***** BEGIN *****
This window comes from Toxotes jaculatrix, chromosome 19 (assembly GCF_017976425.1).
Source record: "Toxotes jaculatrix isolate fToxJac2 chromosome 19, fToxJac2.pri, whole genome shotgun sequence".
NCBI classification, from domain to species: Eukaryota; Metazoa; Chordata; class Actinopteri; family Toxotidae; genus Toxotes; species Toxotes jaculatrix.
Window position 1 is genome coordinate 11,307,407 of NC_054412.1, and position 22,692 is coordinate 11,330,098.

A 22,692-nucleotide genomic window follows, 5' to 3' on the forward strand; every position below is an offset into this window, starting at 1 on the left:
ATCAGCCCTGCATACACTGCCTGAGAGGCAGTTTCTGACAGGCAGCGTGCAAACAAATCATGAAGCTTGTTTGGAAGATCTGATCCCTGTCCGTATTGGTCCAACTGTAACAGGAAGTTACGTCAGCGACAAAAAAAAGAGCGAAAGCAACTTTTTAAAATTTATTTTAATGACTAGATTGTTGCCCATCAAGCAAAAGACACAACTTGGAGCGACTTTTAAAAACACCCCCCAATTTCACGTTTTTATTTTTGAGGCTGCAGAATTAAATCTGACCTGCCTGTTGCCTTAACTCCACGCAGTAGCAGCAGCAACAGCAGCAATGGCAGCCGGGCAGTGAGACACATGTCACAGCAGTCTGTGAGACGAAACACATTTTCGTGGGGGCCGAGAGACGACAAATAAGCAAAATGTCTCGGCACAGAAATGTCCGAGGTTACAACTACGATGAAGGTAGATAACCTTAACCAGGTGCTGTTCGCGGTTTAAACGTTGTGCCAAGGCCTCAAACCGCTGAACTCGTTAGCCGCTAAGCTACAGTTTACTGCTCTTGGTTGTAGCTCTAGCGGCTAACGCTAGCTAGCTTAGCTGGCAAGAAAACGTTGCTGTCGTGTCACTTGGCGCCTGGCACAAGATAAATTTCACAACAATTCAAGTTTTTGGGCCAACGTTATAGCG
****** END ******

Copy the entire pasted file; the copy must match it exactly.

This window comes from Toxotes jaculatrix, chromosome 19 (assembly GCF_017976425.1).
Source record: "Toxotes jaculatrix isolate fToxJac2 chromosome 19, fToxJac2.pri, whole genome shotgun sequence".
NCBI classification, from domain to species: Eukaryota; Metazoa; Chordata; class Actinopteri; family Toxotidae; genus Toxotes; species Toxotes jaculatrix.
Window position 1 is genome coordinate 11,307,407 of NC_054412.1, and position 22,692 is coordinate 11,330,098.

A 22,692-nucleotide genomic window follows, 5' to 3' on the forward strand; every position below is an offset into this window, starting at 1 on the left:
ATCAGCCCTGCATACACTGCCTGAGAGGCAGTTTCTGACAGGCAGCGTGCAAACAAATCATGAAGCTTGTTTGGAAGATCTGATCCCTGTCCGTATTGGTCCAACTGTAACAGGAAGTTACGTCAGCGACAAAAAAAAGAGCGAAAGCAACTTTTTAAAATTTATTTTAATGACTAGATTGTTGCCCATCAAGCAAAAGACACAACTTGGAGCGACTTTTAAAAACACCCCCCAATTTCACGTTTTTATTTTTGAGGCTGCAGAATTAAATCTGACCTGCCTGTTGCCTTAACTCCACGCAGTAGCAGCAGCAACAGCAGCAATGGCAGCCGGGCAGTGAGACACATGTCACAGCAGTCTGTGAGACGAAACACATTTTCGTGGGGGCCGAGAGACGACAAATAAGCAAAATGTCTCGGCACAGAAATGTCCGAGGTTACAACTACGATGAAGGTAGATAACCTTAACCAGGTGCTGTTCGCGGTTTAAACGTTGTGCCAAGGCCTCAAACCGCTGAACTCGTTAGCCGCTAAGCTACAGTTTACTGCTCTTGGTTGTAGCTCTAGCGGCTAACGCTAGCTAGCTTAGCTGGCAAGAAAACGTTGCTGTCGTGTCACTTGGCGCCTGGCACAAGATAAATTTCACAACAATTCAAGTTTTTGGGCCAACGTTATAGCG